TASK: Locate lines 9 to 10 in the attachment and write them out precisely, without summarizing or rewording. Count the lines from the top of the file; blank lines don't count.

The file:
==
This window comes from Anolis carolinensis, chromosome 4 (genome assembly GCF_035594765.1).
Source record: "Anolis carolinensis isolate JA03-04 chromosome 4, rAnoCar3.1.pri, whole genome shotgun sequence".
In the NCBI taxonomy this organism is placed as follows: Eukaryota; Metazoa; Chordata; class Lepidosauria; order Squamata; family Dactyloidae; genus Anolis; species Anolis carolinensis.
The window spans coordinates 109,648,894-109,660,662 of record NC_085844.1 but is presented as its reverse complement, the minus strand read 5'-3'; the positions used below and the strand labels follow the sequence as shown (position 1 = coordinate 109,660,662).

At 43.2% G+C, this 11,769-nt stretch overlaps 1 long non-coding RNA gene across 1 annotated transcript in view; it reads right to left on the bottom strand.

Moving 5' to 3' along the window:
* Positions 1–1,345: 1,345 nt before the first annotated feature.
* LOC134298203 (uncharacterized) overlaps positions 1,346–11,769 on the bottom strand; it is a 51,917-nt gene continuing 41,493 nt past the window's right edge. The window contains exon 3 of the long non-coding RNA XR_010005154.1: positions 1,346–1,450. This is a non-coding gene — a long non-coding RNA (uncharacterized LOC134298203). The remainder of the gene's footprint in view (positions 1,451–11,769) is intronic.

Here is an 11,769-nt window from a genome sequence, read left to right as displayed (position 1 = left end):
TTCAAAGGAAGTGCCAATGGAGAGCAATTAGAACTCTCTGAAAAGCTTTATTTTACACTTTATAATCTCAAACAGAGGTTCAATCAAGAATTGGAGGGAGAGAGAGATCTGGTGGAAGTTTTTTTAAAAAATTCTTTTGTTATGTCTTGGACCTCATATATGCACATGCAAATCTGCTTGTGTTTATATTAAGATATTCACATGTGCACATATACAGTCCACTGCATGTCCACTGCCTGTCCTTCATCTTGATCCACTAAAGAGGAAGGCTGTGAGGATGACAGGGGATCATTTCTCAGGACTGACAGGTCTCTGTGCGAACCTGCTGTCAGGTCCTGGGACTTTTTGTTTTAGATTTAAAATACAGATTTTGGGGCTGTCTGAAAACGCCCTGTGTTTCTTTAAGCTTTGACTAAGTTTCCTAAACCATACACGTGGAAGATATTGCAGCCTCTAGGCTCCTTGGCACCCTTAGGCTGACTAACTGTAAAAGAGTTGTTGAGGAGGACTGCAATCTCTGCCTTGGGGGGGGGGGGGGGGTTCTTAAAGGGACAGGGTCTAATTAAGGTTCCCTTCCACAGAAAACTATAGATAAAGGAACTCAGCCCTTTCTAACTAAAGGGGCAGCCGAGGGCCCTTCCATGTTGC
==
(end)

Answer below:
Here is an 11,769-nt window from a genome sequence, read left to right as displayed (position 1 = left end):
TTCAAAGGAAGTGCCAATGGAGAGCAATTAGAACTCTCTGAAAAGCTTTATTTTACACTTTATAATCTCAAACAGAGGTTCAATCAAGAATTGGAGGGAGAGAGAGATCTGGTGGAAGTTTTTTTAAAAAATTCTTTTGTTATGTCTTGGACCTCATATATGCACATGCAAATCTGCTTGTGTTTATATTAAGATATTCACATGTGCACATATACAGTCCACTGCATGTCCACTGCCTGTCCTTCATCTTGATCCACTAAAGAGGAAGGCTGTGAGGATGACAGGGGATCATTTCTCAGGACTGACAGGTCTCTGTGCGAACCTGCTGTCAGGTCCTGGGACTTTTTGTTTTAGATTTAAAATACAGATTTTGGGGCTGTCTGAAAACGCCCTGTGTTTCTTTAAGCTTTGACTAAGTTTCCTAAACCATACACGTGGAAGATATTGCAGCCTCTAGGCTCCTTGGCACCCTTAGGCTGACTAACTGTAAAAGAGTTGTTGAGGAGGACTGCAATCTCTGCCTTGGGGGGGGGGGGGGGGTTCTTAAAGGGACAGGGTCTAATTAAGGTTCCCTTCCACAGAAAACTATAGATAAAGGAACTCAGCCCTTTCTAACTAAAGGGGCAGCCGAGGGCCCTTCCATGTTGC